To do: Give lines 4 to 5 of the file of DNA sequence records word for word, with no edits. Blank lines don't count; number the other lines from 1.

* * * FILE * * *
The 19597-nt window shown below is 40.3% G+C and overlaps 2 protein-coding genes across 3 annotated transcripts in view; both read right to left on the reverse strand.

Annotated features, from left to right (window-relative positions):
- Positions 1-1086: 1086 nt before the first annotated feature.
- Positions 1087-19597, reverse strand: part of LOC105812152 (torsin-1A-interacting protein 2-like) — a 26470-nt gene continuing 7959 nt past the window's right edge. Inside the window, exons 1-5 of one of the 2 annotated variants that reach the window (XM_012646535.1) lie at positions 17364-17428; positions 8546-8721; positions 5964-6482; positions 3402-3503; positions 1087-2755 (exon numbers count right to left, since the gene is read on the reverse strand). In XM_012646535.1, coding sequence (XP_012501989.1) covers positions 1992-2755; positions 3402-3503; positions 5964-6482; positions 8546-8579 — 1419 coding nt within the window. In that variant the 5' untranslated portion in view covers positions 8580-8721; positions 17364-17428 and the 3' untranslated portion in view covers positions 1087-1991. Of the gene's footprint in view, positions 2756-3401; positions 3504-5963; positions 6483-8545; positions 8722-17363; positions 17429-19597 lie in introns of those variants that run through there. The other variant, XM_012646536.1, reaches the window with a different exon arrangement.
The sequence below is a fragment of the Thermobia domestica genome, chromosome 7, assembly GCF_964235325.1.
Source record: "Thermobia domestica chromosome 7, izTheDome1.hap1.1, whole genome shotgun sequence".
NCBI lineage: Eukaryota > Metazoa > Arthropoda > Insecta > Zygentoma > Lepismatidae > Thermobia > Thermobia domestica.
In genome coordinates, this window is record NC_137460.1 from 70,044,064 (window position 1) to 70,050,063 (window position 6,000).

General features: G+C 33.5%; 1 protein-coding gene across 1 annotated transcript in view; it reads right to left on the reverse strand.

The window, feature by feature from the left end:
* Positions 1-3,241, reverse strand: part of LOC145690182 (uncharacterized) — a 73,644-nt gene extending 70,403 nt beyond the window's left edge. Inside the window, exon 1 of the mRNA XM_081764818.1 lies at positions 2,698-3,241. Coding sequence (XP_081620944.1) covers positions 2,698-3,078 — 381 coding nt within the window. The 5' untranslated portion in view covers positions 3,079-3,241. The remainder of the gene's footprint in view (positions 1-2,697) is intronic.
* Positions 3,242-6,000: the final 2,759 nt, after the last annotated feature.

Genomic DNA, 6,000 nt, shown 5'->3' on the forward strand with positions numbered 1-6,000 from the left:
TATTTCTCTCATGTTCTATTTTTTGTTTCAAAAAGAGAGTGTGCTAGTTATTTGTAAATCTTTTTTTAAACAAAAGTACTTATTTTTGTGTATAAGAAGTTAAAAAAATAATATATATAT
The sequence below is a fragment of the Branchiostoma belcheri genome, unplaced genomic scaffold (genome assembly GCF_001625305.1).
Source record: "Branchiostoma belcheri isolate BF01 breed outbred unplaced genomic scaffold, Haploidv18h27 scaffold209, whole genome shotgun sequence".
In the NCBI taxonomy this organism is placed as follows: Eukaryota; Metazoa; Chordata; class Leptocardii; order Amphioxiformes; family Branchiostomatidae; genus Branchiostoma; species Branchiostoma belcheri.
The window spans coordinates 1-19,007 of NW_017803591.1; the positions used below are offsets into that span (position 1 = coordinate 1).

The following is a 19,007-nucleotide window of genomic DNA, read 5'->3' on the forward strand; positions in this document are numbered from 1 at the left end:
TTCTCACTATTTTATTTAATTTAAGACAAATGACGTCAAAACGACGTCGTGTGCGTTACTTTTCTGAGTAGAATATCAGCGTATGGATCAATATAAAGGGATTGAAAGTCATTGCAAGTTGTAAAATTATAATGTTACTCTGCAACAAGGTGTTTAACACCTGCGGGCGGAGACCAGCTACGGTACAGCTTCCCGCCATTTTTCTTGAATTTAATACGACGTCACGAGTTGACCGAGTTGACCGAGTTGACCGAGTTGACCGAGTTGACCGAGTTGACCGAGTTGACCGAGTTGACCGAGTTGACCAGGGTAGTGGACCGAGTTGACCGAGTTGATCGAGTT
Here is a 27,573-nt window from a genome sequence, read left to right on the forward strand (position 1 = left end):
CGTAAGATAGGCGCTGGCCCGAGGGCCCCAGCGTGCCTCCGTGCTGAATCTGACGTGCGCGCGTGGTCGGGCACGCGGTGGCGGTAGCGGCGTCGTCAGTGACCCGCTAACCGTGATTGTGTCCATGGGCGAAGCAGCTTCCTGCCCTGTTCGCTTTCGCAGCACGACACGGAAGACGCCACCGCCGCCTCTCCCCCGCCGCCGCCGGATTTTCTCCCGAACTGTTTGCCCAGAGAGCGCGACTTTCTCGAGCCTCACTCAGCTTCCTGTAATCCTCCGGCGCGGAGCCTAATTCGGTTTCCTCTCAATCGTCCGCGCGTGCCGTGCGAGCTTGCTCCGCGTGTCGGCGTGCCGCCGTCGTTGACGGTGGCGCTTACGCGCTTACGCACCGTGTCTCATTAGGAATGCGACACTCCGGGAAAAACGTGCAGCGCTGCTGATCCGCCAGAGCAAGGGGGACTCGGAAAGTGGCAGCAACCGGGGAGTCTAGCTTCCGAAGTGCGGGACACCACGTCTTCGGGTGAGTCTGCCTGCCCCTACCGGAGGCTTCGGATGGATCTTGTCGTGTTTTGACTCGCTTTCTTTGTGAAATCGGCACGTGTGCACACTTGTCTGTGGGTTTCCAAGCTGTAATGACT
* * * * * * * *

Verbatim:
- Positions 1087-19597, reverse strand: part of LOC105812152 (torsin-1A-interacting protein 2-like) — a 26470-nt gene continuing 7959 nt past the window's right edge. Inside the window, exons 1-5 of one of the 2 annotated variants that reach the window (XM_012646535.1) lie at positions 17364-17428; positions 8546-8721; positions 5964-6482; positions 3402-3503; positions 1087-2755 (exon numbers count right to left, since the gene is read on the reverse strand). In XM_012646535.1, coding sequence (XP_012501989.1) covers positions 1992-2755; positions 3402-3503; positions 5964-6482; positions 8546-8579 — 1419 coding nt within the window. In that variant the 5' untranslated portion in view covers positions 8580-8721; positions 17364-17428 and the 3' untranslated portion in view covers positions 1087-1991. Of the gene's footprint in view, positions 2756-3401; positions 3504-5963; positions 6483-8545; positions 8722-17363; positions 17429-19597 lie in introns of those variants that run through there. The other variant, XM_012646536.1, reaches the window with a different exon arrangement.
The sequence below is a fragment of the Thermobia domestica genome, chromosome 7, assembly GCF_964235325.1.